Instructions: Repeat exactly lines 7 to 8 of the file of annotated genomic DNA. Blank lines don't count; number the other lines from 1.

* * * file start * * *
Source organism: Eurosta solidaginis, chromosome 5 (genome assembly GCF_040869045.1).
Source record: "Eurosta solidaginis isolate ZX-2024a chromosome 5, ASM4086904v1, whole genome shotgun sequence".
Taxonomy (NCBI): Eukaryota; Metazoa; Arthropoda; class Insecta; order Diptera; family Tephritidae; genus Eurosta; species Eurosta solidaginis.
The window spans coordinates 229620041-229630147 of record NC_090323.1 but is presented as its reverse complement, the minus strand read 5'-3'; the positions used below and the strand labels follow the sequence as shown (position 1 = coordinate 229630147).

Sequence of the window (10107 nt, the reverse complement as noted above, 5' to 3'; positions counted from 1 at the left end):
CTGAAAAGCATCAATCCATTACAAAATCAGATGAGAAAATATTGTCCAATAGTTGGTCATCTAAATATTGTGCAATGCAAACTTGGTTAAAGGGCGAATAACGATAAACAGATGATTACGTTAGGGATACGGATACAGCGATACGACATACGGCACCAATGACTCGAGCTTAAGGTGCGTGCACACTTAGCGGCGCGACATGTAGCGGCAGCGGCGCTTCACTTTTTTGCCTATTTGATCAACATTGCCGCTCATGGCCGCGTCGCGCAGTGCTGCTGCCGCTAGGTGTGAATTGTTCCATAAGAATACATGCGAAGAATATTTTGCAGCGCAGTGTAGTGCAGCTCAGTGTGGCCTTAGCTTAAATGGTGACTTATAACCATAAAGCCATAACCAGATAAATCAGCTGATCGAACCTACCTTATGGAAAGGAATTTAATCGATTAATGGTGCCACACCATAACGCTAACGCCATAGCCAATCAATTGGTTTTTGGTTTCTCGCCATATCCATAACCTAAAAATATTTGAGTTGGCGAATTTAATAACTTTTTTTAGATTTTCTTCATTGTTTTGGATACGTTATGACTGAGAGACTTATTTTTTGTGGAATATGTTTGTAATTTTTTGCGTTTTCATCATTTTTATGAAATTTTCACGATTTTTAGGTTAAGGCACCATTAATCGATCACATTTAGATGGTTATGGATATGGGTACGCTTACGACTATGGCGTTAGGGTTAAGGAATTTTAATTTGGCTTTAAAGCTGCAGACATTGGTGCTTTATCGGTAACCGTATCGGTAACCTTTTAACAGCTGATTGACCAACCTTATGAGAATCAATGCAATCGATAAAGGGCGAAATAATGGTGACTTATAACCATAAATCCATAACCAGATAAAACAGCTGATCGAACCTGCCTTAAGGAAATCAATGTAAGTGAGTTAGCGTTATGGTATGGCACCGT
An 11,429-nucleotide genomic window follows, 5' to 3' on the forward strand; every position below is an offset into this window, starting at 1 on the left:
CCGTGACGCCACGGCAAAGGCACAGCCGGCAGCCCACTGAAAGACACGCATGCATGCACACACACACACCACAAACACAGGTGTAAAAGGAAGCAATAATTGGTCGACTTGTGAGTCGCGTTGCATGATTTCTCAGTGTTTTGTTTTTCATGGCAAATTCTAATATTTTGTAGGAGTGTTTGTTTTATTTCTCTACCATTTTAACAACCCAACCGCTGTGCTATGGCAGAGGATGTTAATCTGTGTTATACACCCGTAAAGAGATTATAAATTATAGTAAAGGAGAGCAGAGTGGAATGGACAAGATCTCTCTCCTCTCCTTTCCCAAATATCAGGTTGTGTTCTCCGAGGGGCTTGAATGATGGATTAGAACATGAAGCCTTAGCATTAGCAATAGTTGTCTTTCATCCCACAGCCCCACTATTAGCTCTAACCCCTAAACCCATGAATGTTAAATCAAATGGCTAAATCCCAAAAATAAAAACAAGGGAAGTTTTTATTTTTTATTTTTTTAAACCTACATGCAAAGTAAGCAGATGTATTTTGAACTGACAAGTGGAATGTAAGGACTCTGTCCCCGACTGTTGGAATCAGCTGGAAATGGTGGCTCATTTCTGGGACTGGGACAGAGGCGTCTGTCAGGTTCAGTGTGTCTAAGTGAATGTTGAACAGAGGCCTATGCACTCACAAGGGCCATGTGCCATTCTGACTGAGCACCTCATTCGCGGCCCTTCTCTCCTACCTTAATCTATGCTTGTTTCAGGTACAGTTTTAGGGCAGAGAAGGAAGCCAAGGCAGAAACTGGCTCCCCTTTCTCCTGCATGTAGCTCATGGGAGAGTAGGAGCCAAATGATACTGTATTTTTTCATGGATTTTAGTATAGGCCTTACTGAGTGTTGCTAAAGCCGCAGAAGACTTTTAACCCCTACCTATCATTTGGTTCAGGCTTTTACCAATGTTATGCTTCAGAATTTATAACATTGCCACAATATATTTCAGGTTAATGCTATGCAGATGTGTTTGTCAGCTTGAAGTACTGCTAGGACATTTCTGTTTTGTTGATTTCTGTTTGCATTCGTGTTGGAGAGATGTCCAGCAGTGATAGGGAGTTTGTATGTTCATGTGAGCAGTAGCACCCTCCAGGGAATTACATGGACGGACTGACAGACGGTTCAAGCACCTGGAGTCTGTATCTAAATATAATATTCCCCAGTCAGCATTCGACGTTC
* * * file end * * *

An 11,429-nucleotide genomic window follows, 5' to 3' on the forward strand; every position below is an offset into this window, starting at 1 on the left:
CCGTGACGCCACGGCAAAGGCACAGCCGGCAGCCCACTGAAAGACACGCATGCATGCACACACACACACCACAAACACAGGTGTAAAAGGAAGCAATAATTGGTCGACTTGTGAGTCGCGTTGCATGATTTCTCAGTGTTTTGTTTTTCATGGCAAATTCTAATATTTTGTAGGAGTGTTTGTTTTATTTCTCTACCATTTTAACAACCCAACCGCTGTGCTATGGCAGAGGATGTTAATCTGTGTTATACACCCGTAAAGAGATTATAAATTATAGTAAAGGAGAGCAGAGTGGAATGGACAAGATCTCTCTCCTCTCCTTTCCCAAATATCAGGTTGTGTTCTCCGAGGGGCTTGAATGATGGATTAGAACATGAAGCCTTAGCATTAGCAATAGTTGTCTTTCATCCCACAGCCCCACTATTAGCTCTAACCCCTAAACCCATGAATGTTAAATCAAATGGCTAAATCCCAAAAATAAAAACAAGGGAAGTTTTTATTTTTTATTTTTTTAAACCTACATGCAAAGTAAGCAGATGTATTTTGAACTGACAAGTGGAATGTAAGGACTCTGTCCCCGACTGTTGGAATCAGCTGGAAATGGTGGCTCATTTCTGGGACTGGGACAGAGGCGTCTGTCAGGTTCAGTGTGTCTAAGTGAATGTTGAACAGAGGCCTATGCACTCACAAGGGCCATGTGCCATTCTGACTGAGCACCTCATTCGCGGCCCTTCTCTCCTACCTTAATCTATGCTTGTTTCAGGTACAGTTTTAGGGCAGAGAAGGAAGCCAAGGCAGAAACTGGCTCCCCTTTCTCCTGCATGTAGCTCATGGGAGAGTAGGAGCCAAATGATACTGTATTTTTTCATGGATTTTAGTATAGGCCTTACTGAGTGTTGCTAAAGCCGCAGAAGACTTTTAACCCCTACCTATCATTTGGTTCAGGCTTTTACCAATGTTATGCTTCAGAATTTATAACATTGCCACAATATATTTCAGGTTAATGCTATGCAGATGTGTTTGTCAGCTTGAAGTACTGCTAGGACATTTCTGTTTTGTTGATTTCTGTTTGCATTCGTGTTGGAGAGATGTCCAGCAGTGATAGGGAGTTTGTATGTTCATGTGAGCAGTAGCACCCTCCAGGGAATTACATGGACGGACTGACAGACGGTTCAAGCACCTGGAGTCTGTATCTAAATATAATATTCCCCAGTCAGCATTCGACGTTC